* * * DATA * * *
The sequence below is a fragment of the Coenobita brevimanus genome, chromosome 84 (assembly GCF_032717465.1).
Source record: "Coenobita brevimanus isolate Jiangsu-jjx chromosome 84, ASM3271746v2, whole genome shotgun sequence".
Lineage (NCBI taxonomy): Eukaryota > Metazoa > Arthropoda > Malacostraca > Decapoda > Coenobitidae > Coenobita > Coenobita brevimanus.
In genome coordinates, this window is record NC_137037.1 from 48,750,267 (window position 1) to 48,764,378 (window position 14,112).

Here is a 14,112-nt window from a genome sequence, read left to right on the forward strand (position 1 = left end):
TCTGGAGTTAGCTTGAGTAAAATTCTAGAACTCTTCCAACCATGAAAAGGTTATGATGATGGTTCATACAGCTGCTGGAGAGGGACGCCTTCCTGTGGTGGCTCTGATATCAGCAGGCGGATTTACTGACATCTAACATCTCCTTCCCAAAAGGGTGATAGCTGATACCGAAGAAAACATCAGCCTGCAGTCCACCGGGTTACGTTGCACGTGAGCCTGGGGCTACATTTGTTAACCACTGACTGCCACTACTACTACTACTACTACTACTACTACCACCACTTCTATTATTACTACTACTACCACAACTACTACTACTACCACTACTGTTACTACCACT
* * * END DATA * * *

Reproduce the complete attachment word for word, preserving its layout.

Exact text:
The sequence below is a fragment of the Coenobita brevimanus genome, chromosome 84 (assembly GCF_032717465.1).
Source record: "Coenobita brevimanus isolate Jiangsu-jjx chromosome 84, ASM3271746v2, whole genome shotgun sequence".
Lineage (NCBI taxonomy): Eukaryota > Metazoa > Arthropoda > Malacostraca > Decapoda > Coenobitidae > Coenobita > Coenobita brevimanus.
In genome coordinates, this window is record NC_137037.1 from 48,750,267 (window position 1) to 48,764,378 (window position 14,112).

Here is a 14,112-nt window from a genome sequence, read left to right on the forward strand (position 1 = left end):
TCTGGAGTTAGCTTGAGTAAAATTCTAGAACTCTTCCAACCATGAAAAGGTTATGATGATGGTTCATACAGCTGCTGGAGAGGGACGCCTTCCTGTGGTGGCTCTGATATCAGCAGGCGGATTTACTGACATCTAACATCTCCTTCCCAAAAGGGTGATAGCTGATACCGAAGAAAACATCAGCCTGCAGTCCACCGGGTTACGTTGCACGTGAGCCTGGGGCTACATTTGTTAACCACTGACTGCCACTACTACTACTACTACTACTACTACTACCACCACTTCTATTATTACTACTACTACCACAACTACTACTACTACCACTACTGTTACTACCACT